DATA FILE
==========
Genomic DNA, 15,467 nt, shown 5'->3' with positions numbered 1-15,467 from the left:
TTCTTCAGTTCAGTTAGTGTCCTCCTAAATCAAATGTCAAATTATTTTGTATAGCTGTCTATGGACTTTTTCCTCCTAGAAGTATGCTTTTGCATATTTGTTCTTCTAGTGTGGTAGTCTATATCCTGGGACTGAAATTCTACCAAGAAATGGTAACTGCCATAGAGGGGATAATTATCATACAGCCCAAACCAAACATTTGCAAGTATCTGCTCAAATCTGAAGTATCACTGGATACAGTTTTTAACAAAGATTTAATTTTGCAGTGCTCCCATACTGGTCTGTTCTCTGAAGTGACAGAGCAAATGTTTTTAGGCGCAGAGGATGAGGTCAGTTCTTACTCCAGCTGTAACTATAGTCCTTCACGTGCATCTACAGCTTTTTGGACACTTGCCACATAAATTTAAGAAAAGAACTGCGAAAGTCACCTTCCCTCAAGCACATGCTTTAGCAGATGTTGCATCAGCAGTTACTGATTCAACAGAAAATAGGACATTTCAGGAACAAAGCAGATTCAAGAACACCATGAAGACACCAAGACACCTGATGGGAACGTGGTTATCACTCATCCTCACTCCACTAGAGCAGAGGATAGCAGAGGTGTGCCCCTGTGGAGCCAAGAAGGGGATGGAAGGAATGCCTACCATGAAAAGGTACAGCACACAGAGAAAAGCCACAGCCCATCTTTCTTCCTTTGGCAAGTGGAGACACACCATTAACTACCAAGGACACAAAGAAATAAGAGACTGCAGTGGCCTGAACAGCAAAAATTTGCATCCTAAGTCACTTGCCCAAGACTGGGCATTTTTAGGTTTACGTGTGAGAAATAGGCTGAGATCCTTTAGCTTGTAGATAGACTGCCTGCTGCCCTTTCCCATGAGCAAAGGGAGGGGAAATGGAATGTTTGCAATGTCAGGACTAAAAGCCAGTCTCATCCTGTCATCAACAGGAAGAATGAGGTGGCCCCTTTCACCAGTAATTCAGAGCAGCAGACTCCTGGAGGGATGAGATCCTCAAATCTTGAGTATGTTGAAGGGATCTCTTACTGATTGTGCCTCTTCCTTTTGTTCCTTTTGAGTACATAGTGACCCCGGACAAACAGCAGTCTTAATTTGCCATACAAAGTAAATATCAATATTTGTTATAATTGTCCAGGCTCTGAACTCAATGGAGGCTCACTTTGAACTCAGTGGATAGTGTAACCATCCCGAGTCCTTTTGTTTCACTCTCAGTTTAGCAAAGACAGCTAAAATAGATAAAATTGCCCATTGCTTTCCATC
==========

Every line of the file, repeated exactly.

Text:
Genomic DNA, 15,467 nt, shown 5'->3' with positions numbered 1-15,467 from the left:
TTCTTCAGTTCAGTTAGTGTCCTCCTAAATCAAATGTCAAATTATTTTGTATAGCTGTCTATGGACTTTTTCCTCCTAGAAGTATGCTTTTGCATATTTGTTCTTCTAGTGTGGTAGTCTATATCCTGGGACTGAAATTCTACCAAGAAATGGTAACTGCCATAGAGGGGATAATTATCATACAGCCCAAACCAAACATTTGCAAGTATCTGCTCAAATCTGAAGTATCACTGGATACAGTTTTTAACAAAGATTTAATTTTGCAGTGCTCCCATACTGGTCTGTTCTCTGAAGTGACAGAGCAAATGTTTTTAGGCGCAGAGGATGAGGTCAGTTCTTACTCCAGCTGTAACTATAGTCCTTCACGTGCATCTACAGCTTTTTGGACACTTGCCACATAAATTTAAGAAAAGAACTGCGAAAGTCACCTTCCCTCAAGCACATGCTTTAGCAGATGTTGCATCAGCAGTTACTGATTCAACAGAAAATAGGACATTTCAGGAACAAAGCAGATTCAAGAACACCATGAAGACACCAAGACACCTGATGGGAACGTGGTTATCACTCATCCTCACTCCACTAGAGCAGAGGATAGCAGAGGTGTGCCCCTGTGGAGCCAAGAAGGGGATGGAAGGAATGCCTACCATGAAAAGGTACAGCACACAGAGAAAAGCCACAGCCCATCTTTCTTCCTTTGGCAAGTGGAGACACACCATTAACTACCAAGGACACAAAGAAATAAGAGACTGCAGTGGCCTGAACAGCAAAAATTTGCATCCTAAGTCACTTGCCCAAGACTGGGCATTTTTAGGTTTACGTGTGAGAAATAGGCTGAGATCCTTTAGCTTGTAGATAGACTGCCTGCTGCCCTTTCCCATGAGCAAAGGGAGGGGAAATGGAATGTTTGCAATGTCAGGACTAAAAGCCAGTCTCATCCTGTCATCAACAGGAAGAATGAGGTGGCCCCTTTCACCAGTAATTCAGAGCAGCAGACTCCTGGAGGGATGAGATCCTCAAATCTTGAGTATGTTGAAGGGATCTCTTACTGATTGTGCCTCTTCCTTTTGTTCCTTTTGAGTACATAGTGACCCCGGACAAACAGCAGTCTTAATTTGCCATACAAAGTAAATATCAATATTTGTTATAATTGTCCAGGCTCTGAACTCAATGGAGGCTCACTTTGAACTCAGTGGATAGTGTAACCATCCCGAGTCCTTTTGTTTCACTCTCAGTTTAGCAAAGACAGCTAAAATAGATAAAATTGCCCATTGCTTTCCATC